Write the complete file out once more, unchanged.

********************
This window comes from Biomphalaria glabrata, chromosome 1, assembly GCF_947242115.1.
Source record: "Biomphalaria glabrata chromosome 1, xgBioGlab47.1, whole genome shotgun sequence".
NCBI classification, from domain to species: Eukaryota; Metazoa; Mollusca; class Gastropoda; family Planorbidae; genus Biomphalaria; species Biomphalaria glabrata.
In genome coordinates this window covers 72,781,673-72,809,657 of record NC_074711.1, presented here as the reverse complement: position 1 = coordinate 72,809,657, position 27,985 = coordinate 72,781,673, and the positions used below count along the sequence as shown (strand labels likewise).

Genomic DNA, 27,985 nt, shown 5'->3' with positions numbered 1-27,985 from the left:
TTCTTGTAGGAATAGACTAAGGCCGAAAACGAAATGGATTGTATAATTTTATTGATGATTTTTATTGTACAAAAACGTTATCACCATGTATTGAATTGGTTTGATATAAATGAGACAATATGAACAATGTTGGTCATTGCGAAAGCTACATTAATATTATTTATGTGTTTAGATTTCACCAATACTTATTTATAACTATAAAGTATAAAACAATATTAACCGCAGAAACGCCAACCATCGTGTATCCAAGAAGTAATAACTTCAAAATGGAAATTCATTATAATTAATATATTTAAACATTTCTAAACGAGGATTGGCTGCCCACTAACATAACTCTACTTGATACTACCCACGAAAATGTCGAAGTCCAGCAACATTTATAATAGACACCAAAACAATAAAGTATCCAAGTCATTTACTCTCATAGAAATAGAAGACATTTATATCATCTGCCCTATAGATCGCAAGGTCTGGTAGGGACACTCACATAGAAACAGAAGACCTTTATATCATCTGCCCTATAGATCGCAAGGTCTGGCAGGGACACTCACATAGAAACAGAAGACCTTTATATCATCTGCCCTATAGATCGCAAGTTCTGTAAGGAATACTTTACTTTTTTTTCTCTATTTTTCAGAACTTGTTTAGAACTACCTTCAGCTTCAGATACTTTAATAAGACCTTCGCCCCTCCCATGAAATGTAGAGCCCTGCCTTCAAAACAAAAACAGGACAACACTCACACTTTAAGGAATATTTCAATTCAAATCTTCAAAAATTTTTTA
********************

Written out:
This window comes from Biomphalaria glabrata, chromosome 1, assembly GCF_947242115.1.
Source record: "Biomphalaria glabrata chromosome 1, xgBioGlab47.1, whole genome shotgun sequence".
NCBI classification, from domain to species: Eukaryota; Metazoa; Mollusca; class Gastropoda; family Planorbidae; genus Biomphalaria; species Biomphalaria glabrata.
In genome coordinates this window covers 72,781,673-72,809,657 of record NC_074711.1, presented here as the reverse complement: position 1 = coordinate 72,809,657, position 27,985 = coordinate 72,781,673, and the positions used below count along the sequence as shown (strand labels likewise).

Genomic DNA, 27,985 nt, shown 5'->3' with positions numbered 1-27,985 from the left:
TTCTTGTAGGAATAGACTAAGGCCGAAAACGAAATGGATTGTATAATTTTATTGATGATTTTTATTGTACAAAAACGTTATCACCATGTATTGAATTGGTTTGATATAAATGAGACAATATGAACAATGTTGGTCATTGCGAAAGCTACATTAATATTATTTATGTGTTTAGATTTCACCAATACTTATTTATAACTATAAAGTATAAAACAATATTAACCGCAGAAACGCCAACCATCGTGTATCCAAGAAGTAATAACTTCAAAATGGAAATTCATTATAATTAATATATTTAAACATTTCTAAACGAGGATTGGCTGCCCACTAACATAACTCTACTTGATACTACCCACGAAAATGTCGAAGTCCAGCAACATTTATAATAGACACCAAAACAATAAAGTATCCAAGTCATTTACTCTCATAGAAATAGAAGACATTTATATCATCTGCCCTATAGATCGCAAGGTCTGGTAGGGACACTCACATAGAAACAGAAGACCTTTATATCATCTGCCCTATAGATCGCAAGGTCTGGCAGGGACACTCACATAGAAACAGAAGACCTTTATATCATCTGCCCTATAGATCGCAAGTTCTGTAAGGAATACTTTACTTTTTTTTCTCTATTTTTCAGAACTTGTTTAGAACTACCTTCAGCTTCAGATACTTTAATAAGACCTTCGCCCCTCCCATGAAATGTAGAGCCCTGCCTTCAAAACAAAAACAGGACAACACTCACACTTTAAGGAATATTTCAATTCAAATCTTCAAAAATTTTTTA